The Marie Curie Fellowship Association, set up by the European Union to promote its fellowship scheme for postdoctoral scientists, is starting to play a key political role as a voice for young European scientists.
Although the association is open only to scientists who have received EU mobility and training grants, 8,000 are expected in the Framework 5 programme and the association is seeking 3,000 alumni.
Nearly 2,000 people have joined the organisation, which received its first funds from the European Commission only two years ago. Postdocs are drawn by the opportunity to link with researchers in other fields, to network and to be part of what is touted as Europe's biggest young researchers' association.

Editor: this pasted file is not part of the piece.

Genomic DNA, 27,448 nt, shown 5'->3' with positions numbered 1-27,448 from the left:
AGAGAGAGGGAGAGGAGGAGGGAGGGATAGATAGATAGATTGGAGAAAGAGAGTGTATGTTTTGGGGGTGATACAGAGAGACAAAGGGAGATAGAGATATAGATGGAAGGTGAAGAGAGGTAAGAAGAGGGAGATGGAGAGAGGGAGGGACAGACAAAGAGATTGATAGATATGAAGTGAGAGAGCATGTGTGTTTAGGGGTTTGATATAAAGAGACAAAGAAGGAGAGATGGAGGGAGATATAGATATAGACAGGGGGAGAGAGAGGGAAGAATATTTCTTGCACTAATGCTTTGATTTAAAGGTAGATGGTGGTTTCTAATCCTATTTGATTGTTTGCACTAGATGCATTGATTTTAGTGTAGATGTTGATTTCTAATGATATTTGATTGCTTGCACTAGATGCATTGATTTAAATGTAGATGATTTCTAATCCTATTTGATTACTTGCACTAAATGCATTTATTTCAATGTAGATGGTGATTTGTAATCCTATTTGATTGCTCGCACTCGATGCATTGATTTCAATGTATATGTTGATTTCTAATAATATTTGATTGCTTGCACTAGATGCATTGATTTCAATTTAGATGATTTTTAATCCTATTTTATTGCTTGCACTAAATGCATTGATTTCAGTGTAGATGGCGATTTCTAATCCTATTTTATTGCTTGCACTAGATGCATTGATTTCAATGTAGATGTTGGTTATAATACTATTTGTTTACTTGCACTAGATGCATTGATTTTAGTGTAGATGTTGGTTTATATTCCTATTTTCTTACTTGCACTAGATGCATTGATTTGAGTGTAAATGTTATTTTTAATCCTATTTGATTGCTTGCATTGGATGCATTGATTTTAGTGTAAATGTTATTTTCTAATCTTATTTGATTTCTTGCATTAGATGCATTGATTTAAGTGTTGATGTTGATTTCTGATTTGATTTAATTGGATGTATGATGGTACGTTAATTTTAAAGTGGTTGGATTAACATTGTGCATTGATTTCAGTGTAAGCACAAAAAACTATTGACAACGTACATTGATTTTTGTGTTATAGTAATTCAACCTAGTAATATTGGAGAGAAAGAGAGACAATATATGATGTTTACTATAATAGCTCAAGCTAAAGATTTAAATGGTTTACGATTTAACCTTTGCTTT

The association offers include practical assistance to fellows, a journal, shared job information and science-based workshops.
In the Netherlands, concerns at the Netherlands Cancer Institute over recruitment, careers and training led staff and postdocs to meet late last year to thrash out the key issues in the 80-strong postdoc community.
Issues raised included recruitment difficulties and worries about the future of the postdoc population. In response, the institute director created a new junior faculty position that would give postdocs more independence and better career prospects.
Now junior faculty can apply for project grants with a senior staff member, supervise graduate students, receive a salary boost of E5,000 (Pounds 3,125) and carry projects with them when they relocate to another laboratory.
The institute also
created a dean of postgraduate affairs who will represent postdocs at policy-making levels.